Minimum elucidating examples

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I tend to learn new concepts best by seeing an example of them. This dates back to when I first started studying mathematics: I felt that I was able to actually work with a certain definition once I had at least an intuitive grasp of what is meant. I quickly discovered that there are at least three kinds of examples. The first kind is trivial, leading to even more confusion, the second kind is too complex, and the third kind is actually elucidating. It is the third kind of example that I am primarily interested in here, so let’s quickly discuss the other two and move on.

Examples of the first kind are trivial. Suppose you want to illustrate the concept of addition and state that $1 + 0 = 1$. This is obviously correct but does not teach you anything because it contains the idea that $a + 0 = a$ as a confounding property. Likewise, mentioning the empty set $\emptyset$ as an example of a certain kind of structure is always good for some laughs,1 but it does not really help you understand what is going on.

Examples of the second kind are not more helpful. They are characterised by a rapid increase in complexity that just bogs you down without really helping you gain intuition or understanding. This Abstruse Goose comic provides a marvellous instance.2 Other examples include, say, teaching you about determinants by letting you invert a $10 \times 10$ matrix, when a smaller dimension would have been sufficient.

Examples of the third kind help you grow and understand. I call these examples minimum elucidating examples: they have just the right amount of complexity to not be wholly trivial, but they are simple enough to be remembered and understood correctly. For instance, when learning about group theory, some elucidating examples are the additive group over the integers, $\mathbb{Z}/2\mathbb{Z}$ (the group with only two elements), or, to be a little bit more complex, the general linear group of all real invertible matrices. The utility of such an elucidating example depends heavily on the context—as a student, I preferred learning about the ’number groups’ first, but nowadays, my preferred go-to example is the general linear group, because it is more abstract and provides a better glimpse into the power of group theory.

Closely related to such elucidating examples are elucidating non-examples (or counterexamples). In group theory, the natural numbers $\mathbb{N}$ come to mind: lacking an additive inverse for every element except $0$, every student can easily grasp that the additional requirements raise the bar for something to be called a group, while at the same time illustrating that a much richer structure is exposed by demanding these properties.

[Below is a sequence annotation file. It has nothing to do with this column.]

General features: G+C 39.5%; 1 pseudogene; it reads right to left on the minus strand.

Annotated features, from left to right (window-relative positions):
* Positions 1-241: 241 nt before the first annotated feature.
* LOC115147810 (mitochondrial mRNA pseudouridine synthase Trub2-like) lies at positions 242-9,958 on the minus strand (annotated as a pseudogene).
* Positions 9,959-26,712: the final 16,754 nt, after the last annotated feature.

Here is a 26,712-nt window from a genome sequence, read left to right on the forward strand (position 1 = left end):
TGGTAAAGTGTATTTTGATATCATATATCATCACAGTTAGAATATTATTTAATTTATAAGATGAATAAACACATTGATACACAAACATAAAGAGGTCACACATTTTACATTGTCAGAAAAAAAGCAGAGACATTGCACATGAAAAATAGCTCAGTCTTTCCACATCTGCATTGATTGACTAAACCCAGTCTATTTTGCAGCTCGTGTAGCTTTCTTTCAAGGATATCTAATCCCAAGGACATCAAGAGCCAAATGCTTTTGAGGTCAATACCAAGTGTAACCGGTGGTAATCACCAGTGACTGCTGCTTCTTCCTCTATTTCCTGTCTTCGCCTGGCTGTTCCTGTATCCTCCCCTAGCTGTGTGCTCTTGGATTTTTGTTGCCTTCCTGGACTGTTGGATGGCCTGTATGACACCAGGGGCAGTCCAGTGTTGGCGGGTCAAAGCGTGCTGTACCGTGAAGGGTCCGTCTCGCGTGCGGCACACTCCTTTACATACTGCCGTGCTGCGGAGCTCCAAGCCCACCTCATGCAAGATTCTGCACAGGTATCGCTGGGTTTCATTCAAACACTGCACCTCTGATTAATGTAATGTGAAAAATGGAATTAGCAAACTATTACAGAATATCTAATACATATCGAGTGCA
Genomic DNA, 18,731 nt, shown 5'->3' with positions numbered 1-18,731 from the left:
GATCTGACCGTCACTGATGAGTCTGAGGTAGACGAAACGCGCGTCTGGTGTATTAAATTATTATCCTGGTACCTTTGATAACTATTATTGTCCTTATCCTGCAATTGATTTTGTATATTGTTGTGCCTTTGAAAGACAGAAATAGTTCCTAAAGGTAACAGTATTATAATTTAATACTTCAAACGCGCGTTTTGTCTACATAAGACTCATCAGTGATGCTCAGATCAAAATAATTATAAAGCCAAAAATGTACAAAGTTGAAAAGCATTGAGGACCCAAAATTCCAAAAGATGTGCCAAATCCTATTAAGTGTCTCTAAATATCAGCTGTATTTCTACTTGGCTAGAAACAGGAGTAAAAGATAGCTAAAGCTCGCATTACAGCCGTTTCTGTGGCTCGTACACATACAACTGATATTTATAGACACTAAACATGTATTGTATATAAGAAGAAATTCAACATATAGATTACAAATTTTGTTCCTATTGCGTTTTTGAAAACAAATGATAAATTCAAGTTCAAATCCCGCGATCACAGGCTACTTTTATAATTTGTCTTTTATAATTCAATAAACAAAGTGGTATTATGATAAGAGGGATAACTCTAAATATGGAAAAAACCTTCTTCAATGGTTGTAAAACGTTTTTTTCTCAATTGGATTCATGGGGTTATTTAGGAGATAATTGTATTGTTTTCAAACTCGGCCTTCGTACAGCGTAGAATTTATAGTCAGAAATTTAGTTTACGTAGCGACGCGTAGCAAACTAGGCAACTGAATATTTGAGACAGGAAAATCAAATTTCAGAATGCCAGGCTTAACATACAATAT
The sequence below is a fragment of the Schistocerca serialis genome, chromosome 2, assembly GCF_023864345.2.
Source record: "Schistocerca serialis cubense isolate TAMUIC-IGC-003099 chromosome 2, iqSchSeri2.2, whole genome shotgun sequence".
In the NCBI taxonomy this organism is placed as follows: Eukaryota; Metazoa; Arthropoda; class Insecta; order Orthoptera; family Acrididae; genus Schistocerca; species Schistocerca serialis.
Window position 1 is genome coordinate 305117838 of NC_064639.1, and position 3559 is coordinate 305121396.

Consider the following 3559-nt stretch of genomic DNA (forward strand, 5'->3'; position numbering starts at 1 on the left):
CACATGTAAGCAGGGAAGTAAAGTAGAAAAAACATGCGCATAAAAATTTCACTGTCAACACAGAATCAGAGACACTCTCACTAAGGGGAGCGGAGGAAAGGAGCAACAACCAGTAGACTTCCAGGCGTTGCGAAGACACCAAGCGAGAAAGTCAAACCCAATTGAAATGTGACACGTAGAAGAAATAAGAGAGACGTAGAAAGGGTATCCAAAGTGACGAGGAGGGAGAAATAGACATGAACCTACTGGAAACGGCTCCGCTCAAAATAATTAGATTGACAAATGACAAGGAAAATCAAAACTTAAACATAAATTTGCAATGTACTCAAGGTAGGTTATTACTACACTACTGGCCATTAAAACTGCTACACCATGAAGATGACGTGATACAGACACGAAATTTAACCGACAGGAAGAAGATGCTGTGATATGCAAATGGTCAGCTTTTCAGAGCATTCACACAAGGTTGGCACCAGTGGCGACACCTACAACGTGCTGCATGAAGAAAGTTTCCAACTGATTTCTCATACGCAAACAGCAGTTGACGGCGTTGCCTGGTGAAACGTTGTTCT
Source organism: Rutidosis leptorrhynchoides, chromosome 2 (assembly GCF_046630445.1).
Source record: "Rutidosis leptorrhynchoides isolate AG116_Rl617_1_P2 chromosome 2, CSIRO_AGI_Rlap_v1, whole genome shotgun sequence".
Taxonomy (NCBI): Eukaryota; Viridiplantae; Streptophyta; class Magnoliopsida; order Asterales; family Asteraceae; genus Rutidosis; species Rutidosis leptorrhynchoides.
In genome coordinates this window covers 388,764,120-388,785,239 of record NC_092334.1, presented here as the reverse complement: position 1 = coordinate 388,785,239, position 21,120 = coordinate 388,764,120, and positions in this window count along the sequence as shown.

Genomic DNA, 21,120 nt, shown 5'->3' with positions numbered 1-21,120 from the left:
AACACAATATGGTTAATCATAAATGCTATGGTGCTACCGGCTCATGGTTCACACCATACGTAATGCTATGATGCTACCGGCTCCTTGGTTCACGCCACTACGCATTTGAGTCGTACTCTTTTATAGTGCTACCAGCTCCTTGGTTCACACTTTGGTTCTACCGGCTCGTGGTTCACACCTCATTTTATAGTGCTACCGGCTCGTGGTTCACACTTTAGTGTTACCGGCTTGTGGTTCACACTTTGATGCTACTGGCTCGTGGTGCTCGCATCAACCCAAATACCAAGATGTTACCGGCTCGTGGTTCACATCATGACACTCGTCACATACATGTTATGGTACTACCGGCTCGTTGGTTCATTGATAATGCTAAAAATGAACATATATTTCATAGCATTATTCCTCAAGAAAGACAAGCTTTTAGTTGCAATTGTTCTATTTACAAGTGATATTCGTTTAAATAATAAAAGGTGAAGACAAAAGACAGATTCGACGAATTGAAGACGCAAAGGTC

Of particular pedagogical interest are examples that defy our presuppositions. These are counterexamples to our misplaced intuitions! For instance, the Cantor set is a marvellous counterexample in measure theory:3 typically, students only encounter sets with measure zero that are countable. This can lead to the wrong impression that ‘measure zero’ and ‘countable’ are somewhat equivalent. The Cantor set destroys this illusion, as it constitutes a set that is uncountable while having measure zero! My mind was shattered when I first learned about this, and since then, the Cantor set has been a cherished counterexample in my toolbox.

Having switched academic fields for a while now, I sometimes wonder what minimum elucidating examples we should develop for machine learning (ML). What is the smallest useful architecture and data set that demonstrates issues such as vanishing gradients? Is there a way to store and disseminate such counterexamples? Would the aspiring ML researcher find them useful and digest them, or are we still in the ‘pragmatic phase’ of our field and use whatever works, without caring too much about the theoretical underpinnings? Time will tell—and I for one hope to collect as many juicy minimum elucidating (counter)examples as I possibly can.

Until next time, have fun being exemplary!

1. Full disclosure: as a cheeky undergraduate, I did this a few times in oral exams. It is funny but probably less so for the professors who have to endure that sort of humour all day long. ↩︎

2. I disagree with the comic on one thing, though: maths textbooks tend to follow this recipe more often than computer science textbooks, in my experience. ↩︎

3. Measure theory deals with measuring subsets of Euclidean space, assigning them a number that describes their ‘size’; think of a generalisation of the concepts of area or volume. Measure theory is often invoked when dealing with problematic solutions or inputs to functions—essentially, one tries to show that while such degenerate inputs may exist, they are ’too small’ (in the sense of measure theory) to worry about. ↩︎